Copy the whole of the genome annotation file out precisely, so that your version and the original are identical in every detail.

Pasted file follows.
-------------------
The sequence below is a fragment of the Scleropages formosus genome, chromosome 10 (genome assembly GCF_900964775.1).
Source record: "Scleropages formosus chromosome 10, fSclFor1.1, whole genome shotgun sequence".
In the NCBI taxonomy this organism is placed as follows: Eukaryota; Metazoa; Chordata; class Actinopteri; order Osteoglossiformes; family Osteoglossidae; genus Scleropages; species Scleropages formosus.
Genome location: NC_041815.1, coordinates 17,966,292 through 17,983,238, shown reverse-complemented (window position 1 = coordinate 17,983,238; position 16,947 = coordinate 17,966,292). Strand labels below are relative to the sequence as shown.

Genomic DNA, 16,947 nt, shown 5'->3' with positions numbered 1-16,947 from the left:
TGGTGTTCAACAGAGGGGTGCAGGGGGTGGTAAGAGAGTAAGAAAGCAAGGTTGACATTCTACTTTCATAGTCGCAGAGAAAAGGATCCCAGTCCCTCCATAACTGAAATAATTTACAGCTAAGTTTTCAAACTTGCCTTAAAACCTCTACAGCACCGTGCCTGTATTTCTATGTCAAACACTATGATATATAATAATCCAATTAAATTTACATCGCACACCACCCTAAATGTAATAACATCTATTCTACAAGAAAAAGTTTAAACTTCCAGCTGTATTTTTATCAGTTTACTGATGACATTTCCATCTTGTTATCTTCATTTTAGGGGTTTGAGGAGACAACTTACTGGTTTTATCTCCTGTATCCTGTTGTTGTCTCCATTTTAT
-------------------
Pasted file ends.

The sequence below is a fragment of the Scleropages formosus genome, chromosome 10 (genome assembly GCF_900964775.1).
Source record: "Scleropages formosus chromosome 10, fSclFor1.1, whole genome shotgun sequence".
In the NCBI taxonomy this organism is placed as follows: Eukaryota; Metazoa; Chordata; class Actinopteri; order Osteoglossiformes; family Osteoglossidae; genus Scleropages; species Scleropages formosus.
Genome location: NC_041815.1, coordinates 17,966,292 through 17,983,238, shown reverse-complemented (window position 1 = coordinate 17,983,238; position 16,947 = coordinate 17,966,292). Strand labels below are relative to the sequence as shown.

Genomic DNA, 16,947 nt, shown 5'->3' with positions numbered 1-16,947 from the left:
TGGTGTTCAACAGAGGGGTGCAGGGGGTGGTAAGAGAGTAAGAAAGCAAGGTTGACATTCTACTTTCATAGTCGCAGAGAAAAGGATCCCAGTCCCTCCATAACTGAAATAATTTACAGCTAAGTTTTCAAACTTGCCTTAAAACCTCTACAGCACCGTGCCTGTATTTCTATGTCAAACACTATGATATATAATAATCCAATTAAATTTACATCGCACACCACCCTAAATGTAATAACATCTATTCTACAAGAAAAAGTTTAAACTTCCAGCTGTATTTTTATCAGTTTACTGATGACATTTCCATCTTGTTATCTTCATTTTAGGGGTTTGAGGAGACAACTTACTGGTTTTATCTCCTGTATCCTGTTGTTGTCTCCATTTTAT